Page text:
Governor McCrory makes North Carolina a national leader in coal ash regulation

Tuesday, February 2, 2016 - 12:00am

Governor Pat McCrory has made North Carolina a national leader in coal ash regulation and cleanup since Duke Energy’s Dan River coal ash spill two years ago today. Within the first few months of taking office, the McCrory administration began holding Duke Energy accountable for violating environmental laws for many years. The state further intensified its approach  to addressing the long-ignored issue of coal ash after the Dan River spill. The progress Governor McCrory’s administration has made over the past two years stands in stark contrast to the deliberate inaction of previous administrations.

Governor McCrory’s Comprehensive Coal Ash Action Plan provided the framework for North Carolina’s first ever coal ash law, which put Duke Energy on an aggressive timeline to permanently close all of its coal ash ponds. The new law strengthened the state’s authority to clean up and close the ponds, ensures dam safety and protects water quality. The structural integrity of every dam at a coal ash facility has been checked and improved to prevent structural failure similar to what caused the Dan River spill.State regulators required the inspection of all Duke Energy dams and the submission of video inspections of all stormwater and wastewater piping at every pond.
Under the direction of Governor McCrory, the state environmental department issued to Duke Energy the state’s largest-ever penalty for environmental damages. As a result, Duke Energy paid $7 million in fines and penalties for groundwater contamination at all 14 coal ash facilities and is required to spend between $10 million and $15 million in accelerated cleanup costs. We have now turned our attention to holding Duke Energy accountable for environmental violations resulting from the Dan River spill. We have decided not to proceed with a March 2014 agreement with the federal government, given the state has the authority to enforce the law without federal approval. However, we will inform our federal partner of the state's actions.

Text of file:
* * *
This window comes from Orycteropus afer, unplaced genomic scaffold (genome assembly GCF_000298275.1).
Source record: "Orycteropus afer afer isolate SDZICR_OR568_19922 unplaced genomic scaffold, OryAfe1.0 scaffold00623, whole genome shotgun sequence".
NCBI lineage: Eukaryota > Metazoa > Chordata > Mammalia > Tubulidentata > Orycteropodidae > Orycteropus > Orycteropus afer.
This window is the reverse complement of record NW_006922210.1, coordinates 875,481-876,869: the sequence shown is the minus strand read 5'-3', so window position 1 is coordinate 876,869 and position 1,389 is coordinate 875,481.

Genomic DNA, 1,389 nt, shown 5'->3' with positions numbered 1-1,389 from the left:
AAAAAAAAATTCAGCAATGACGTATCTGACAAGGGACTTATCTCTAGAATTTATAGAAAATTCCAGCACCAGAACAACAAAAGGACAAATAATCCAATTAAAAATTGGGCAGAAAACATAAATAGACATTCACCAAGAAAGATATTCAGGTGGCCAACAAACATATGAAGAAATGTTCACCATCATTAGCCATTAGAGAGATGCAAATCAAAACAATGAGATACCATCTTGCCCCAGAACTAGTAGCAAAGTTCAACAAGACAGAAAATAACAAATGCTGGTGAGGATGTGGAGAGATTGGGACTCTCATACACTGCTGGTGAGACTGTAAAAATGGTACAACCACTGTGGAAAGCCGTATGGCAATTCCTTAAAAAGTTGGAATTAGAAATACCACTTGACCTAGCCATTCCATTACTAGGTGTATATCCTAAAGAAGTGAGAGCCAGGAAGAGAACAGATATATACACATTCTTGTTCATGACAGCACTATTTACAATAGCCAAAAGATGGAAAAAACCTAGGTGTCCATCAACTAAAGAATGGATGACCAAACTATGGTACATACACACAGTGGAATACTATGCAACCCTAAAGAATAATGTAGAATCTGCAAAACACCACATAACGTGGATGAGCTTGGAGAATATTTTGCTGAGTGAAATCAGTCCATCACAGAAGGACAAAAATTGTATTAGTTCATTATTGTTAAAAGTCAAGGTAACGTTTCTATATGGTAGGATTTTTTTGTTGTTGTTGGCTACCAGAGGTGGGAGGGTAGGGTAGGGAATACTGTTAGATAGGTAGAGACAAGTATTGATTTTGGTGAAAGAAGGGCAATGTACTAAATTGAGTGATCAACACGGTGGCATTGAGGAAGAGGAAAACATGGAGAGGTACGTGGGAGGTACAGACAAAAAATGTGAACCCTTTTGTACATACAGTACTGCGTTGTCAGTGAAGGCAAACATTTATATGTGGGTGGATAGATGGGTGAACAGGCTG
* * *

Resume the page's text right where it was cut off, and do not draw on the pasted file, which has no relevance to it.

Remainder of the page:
Coal ash is being moved to environmentally safe storage from five Duke Energy facilities, including all four of the high priority sites identified in the coal ash law. State regulators have issued the necessary approvals to allow for dry ash removal from more than half of Duke Energy’s coal ash facilities. 
We have also begun determining the level of risk each coal ash pond presents to public health and the environment. Staff within the state environmental department developed draft proposed classifications for all coal ash ponds in North Carolina based on months of review of scientific information about each pond’s impact to the environment and public health. The classification process will determine the closure timeline for each of Duke Energy's 33 coal ash ponds in accordance with the framework developed by Governor McCrory. This administration is committed to basing its decisions on science and public input.